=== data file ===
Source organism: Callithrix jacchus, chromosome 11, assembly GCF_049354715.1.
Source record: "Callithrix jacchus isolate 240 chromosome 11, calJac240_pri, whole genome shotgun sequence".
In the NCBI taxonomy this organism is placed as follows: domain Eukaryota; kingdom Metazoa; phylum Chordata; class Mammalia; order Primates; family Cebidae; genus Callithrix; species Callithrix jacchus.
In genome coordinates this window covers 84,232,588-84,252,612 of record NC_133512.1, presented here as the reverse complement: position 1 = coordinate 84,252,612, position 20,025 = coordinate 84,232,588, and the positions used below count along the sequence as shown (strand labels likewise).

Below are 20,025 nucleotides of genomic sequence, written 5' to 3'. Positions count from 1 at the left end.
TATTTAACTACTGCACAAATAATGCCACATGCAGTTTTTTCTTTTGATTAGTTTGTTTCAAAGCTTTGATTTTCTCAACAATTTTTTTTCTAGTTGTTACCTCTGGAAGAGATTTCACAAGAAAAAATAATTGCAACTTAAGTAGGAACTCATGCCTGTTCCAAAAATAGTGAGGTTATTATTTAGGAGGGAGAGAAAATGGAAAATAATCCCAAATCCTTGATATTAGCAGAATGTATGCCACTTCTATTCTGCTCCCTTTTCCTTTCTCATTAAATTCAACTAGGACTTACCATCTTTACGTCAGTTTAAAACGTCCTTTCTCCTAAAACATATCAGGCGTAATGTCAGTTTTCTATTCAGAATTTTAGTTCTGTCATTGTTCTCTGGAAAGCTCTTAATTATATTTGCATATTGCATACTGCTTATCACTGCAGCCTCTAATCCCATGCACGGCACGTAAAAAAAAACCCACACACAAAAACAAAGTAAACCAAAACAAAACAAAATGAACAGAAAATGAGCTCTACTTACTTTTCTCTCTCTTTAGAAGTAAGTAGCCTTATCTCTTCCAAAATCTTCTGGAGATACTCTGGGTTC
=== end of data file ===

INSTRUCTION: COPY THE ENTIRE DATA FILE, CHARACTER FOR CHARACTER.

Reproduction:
Source organism: Callithrix jacchus, chromosome 11, assembly GCF_049354715.1.
Source record: "Callithrix jacchus isolate 240 chromosome 11, calJac240_pri, whole genome shotgun sequence".
In the NCBI taxonomy this organism is placed as follows: domain Eukaryota; kingdom Metazoa; phylum Chordata; class Mammalia; order Primates; family Cebidae; genus Callithrix; species Callithrix jacchus.
In genome coordinates this window covers 84,232,588-84,252,612 of record NC_133512.1, presented here as the reverse complement: position 1 = coordinate 84,252,612, position 20,025 = coordinate 84,232,588, and the positions used below count along the sequence as shown (strand labels likewise).

Below are 20,025 nucleotides of genomic sequence, written 5' to 3'. Positions count from 1 at the left end.
TATTTAACTACTGCACAAATAATGCCACATGCAGTTTTTTCTTTTGATTAGTTTGTTTCAAAGCTTTGATTTTCTCAACAATTTTTTTTCTAGTTGTTACCTCTGGAAGAGATTTCACAAGAAAAAATAATTGCAACTTAAGTAGGAACTCATGCCTGTTCCAAAAATAGTGAGGTTATTATTTAGGAGGGAGAGAAAATGGAAAATAATCCCAAATCCTTGATATTAGCAGAATGTATGCCACTTCTATTCTGCTCCCTTTTCCTTTCTCATTAAATTCAACTAGGACTTACCATCTTTACGTCAGTTTAAAACGTCCTTTCTCCTAAAACATATCAGGCGTAATGTCAGTTTTCTATTCAGAATTTTAGTTCTGTCATTGTTCTCTGGAAAGCTCTTAATTATATTTGCATATTGCATACTGCTTATCACTGCAGCCTCTAATCCCATGCACGGCACGTAAAAAAAAACCCACACACAAAAACAAAGTAAACCAAAACAAAACAAAATGAACAGAAAATGAGCTCTACTTACTTTTCTCTCTCTTTAGAAGTAAGTAGCCTTATCTCTTCCAAAATCTTCTGGAGATACTCTGGGTTC